to 25th May the competition was con- ' tinued, No. 743 being handicapped by being made to drag 33 to 50 per cent, greater loads, the figures showing that the ordinary engine consumed about 671 b of coal per mile, while No. 743, with these much greater loads, used only 631 b per mile. Kin.cc 28th May No. 743 has been running from Doncastet to Peterborough^ taking from 30 to 45 wagons of coal, returning on the "express goods" with 32 wagons rtnd upwards, tho average* working out at about 99 extra wagons taken per week of five days, with a reduced coal consumption. When the loads wero equal a, saving was effected of at least 81b to 91b per mile ovof* her sister locomotives. Th» steam pressure was kept at fully 201 b below the usual one for this old class of locomotive — a point the importance of which will be realised by any one who knows the expenses attendant on p. high-pressure boiler. # The valve gear keeps absolutely cool, and shows little or no sign of wear so far, while t"he marked absence of shock is beneficial both to cylinders and to reciprocating parts. It js impossible, to set out at length the elaborate statistics compilea in these months of trials, or to discuss the technical questions investigated on the footplate by the writer. But "seeing is believing," and this old locomotive performed the feats mentioned without any fuss. A £ood deal of nonsense has been written m the press, and statements curious in their ignorance have been made at meetings of locomotive-drivers, touching the sad explosion of a Lancashire and Yorkshire railway engine at Knottingly, as if 2201 b to the inch were a dangerously high pressure, whereas 2101 b, 2151 b, 2231 b, and 2281 b have long been commdn in France and the United Suites, and eminent men in these countries will shortly look for 2501 b. Still, no one favours high pressures if he can get the work economically done at lower ones, since the- higher the steam pressure tho greater the wear and tear, and also the greater chance of ' an explosion ■ from some defect in work or material. The new valve geur causes the steam to be so excellent!/ passed in and out of the cyliuders that 30 to 60 per cent, more ' haulage power is provided with lesi'fuel consumption, and with a steam pressure j some 301 b lower than modern practice. Back pressure is markedly reduced. Lawyers, farmers, and * mechanical engineers are busy with the spark-throwing problem. No. 743, as fitted with the new valve gear, seems to have solved this problem, for, whether "bursting herself" (as they say) with a heavy load, or. running "fast goods" at 40 miles an hour, tho blast is peculiarly long-drawn and soft. It is very uulike that firedestroying and tube-choking, hard, sharp, and pyrotechnical sort of blast which we are used to in this country, and which in tho United States may be seen and heard from a great way off. Since the Marshall valve gear can be quickly adopted on. any locomotive it s,eems clear that old engines, about to 'bo condemned only because thoy are too small, may take a new lease of life, in which they will he ab!o to do work never done before.- The Wreat Northern »Js now fitting the, new valve gear on a number of express engines which will shortly be 'running be« tweeu London and York, on thoir portion of tho Knst Const route. One may safely predict that this valve gear will work a revolution in marine engines also, both an to augmented power and as to lessened fuel consumption, and arrangements are now beinj( made to fit the valve gear on the engines of a vessel of one of the largest shipowning firms in Great Britain. A very important colliery in England has nlso adopted tho Marshall gear for its winding engines. The directors of the Great Northern Railway, and especially their locomotive superintendent, aro to be congratulated ns the pionoers in the adoption and practical testing of this new development in mechanical engineering, which bidH ( ! fair to provide the railways withya great I means of saving in the hauling of their traffic. i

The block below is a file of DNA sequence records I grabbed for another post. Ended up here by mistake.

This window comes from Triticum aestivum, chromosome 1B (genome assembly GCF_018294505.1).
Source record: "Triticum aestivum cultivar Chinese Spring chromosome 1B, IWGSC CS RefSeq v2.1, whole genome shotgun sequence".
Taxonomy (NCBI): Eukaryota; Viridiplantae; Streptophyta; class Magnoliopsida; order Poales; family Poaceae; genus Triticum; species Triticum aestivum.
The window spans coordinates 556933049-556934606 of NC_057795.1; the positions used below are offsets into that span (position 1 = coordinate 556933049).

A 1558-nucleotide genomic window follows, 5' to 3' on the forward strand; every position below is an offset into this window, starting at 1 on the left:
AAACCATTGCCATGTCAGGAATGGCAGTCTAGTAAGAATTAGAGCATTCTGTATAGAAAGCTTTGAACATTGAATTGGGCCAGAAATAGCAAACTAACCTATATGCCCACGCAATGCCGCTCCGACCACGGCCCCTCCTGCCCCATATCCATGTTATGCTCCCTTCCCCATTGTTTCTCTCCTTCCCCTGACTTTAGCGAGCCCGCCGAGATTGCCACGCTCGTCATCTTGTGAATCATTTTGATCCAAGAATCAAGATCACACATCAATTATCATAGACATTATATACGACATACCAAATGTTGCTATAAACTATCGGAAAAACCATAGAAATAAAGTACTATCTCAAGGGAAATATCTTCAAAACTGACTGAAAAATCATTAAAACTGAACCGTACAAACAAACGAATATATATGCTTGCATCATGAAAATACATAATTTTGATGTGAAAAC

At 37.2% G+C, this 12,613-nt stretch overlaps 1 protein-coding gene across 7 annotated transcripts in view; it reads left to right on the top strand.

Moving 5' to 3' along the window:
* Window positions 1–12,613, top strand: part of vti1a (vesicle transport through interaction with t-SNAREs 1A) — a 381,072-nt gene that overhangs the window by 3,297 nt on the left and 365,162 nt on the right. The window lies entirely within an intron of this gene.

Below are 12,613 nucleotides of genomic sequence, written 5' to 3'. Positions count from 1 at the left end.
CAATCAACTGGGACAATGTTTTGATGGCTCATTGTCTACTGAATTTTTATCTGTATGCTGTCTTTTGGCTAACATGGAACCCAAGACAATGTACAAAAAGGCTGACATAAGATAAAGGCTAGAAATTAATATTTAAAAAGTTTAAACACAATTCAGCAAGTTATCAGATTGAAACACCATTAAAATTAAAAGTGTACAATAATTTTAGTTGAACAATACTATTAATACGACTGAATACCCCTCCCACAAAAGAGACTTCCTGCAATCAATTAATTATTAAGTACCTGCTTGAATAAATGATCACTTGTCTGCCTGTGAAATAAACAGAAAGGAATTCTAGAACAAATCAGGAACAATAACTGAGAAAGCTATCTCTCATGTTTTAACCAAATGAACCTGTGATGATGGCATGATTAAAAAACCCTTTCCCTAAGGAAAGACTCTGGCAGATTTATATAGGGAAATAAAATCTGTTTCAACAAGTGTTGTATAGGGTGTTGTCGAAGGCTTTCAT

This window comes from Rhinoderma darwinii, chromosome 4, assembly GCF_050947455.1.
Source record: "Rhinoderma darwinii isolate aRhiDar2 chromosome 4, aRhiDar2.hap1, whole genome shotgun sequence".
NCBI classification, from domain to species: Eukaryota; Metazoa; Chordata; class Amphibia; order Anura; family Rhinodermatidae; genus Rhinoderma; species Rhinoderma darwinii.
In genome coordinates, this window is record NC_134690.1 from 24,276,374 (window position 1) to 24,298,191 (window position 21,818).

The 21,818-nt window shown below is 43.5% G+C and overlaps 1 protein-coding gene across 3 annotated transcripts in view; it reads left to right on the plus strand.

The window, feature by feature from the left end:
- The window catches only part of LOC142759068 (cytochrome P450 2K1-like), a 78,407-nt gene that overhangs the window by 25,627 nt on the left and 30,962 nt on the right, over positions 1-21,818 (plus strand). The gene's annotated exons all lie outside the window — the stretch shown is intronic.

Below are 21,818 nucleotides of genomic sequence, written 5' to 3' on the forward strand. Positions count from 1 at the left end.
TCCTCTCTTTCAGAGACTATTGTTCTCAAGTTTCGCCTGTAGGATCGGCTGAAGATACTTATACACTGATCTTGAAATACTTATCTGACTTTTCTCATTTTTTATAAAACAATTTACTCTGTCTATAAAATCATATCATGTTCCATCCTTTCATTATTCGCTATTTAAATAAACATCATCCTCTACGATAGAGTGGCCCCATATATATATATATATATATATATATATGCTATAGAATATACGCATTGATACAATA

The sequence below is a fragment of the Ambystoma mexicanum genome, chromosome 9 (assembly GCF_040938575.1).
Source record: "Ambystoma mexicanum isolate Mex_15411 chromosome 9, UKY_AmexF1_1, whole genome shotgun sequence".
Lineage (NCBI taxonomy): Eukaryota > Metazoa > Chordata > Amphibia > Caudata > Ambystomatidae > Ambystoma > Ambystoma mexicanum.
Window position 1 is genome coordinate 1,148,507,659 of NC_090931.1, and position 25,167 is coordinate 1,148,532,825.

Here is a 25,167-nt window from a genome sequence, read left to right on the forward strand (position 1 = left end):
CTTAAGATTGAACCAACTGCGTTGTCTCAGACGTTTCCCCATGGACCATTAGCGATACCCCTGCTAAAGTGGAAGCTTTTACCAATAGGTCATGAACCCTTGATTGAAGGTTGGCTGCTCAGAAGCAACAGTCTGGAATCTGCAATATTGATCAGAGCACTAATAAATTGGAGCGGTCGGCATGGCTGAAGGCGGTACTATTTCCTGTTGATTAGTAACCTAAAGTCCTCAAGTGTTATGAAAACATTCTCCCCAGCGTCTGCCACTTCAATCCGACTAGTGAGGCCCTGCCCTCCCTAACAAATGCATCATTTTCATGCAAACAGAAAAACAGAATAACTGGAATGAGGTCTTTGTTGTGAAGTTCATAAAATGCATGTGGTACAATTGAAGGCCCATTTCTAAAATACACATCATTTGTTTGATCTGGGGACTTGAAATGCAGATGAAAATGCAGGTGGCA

No. 1 : "How did Diok gat run over?" No. 2: "He was picking up a hor'rfeshoe for luck."

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Bibliographic details

A Railway Revolution. NEW DEVELOPMENT IN ECONOMICAL HAULAGE., Evening Post, Volume LXIII, Issue 87, 12 April 1902, Supplement

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1,440

A Railway Revolution. NEW DEVELOPMENT IN ECONOMICAL HAULAGE. Evening Post, Volume LXIII, Issue 87, 12 April 1902, Supplement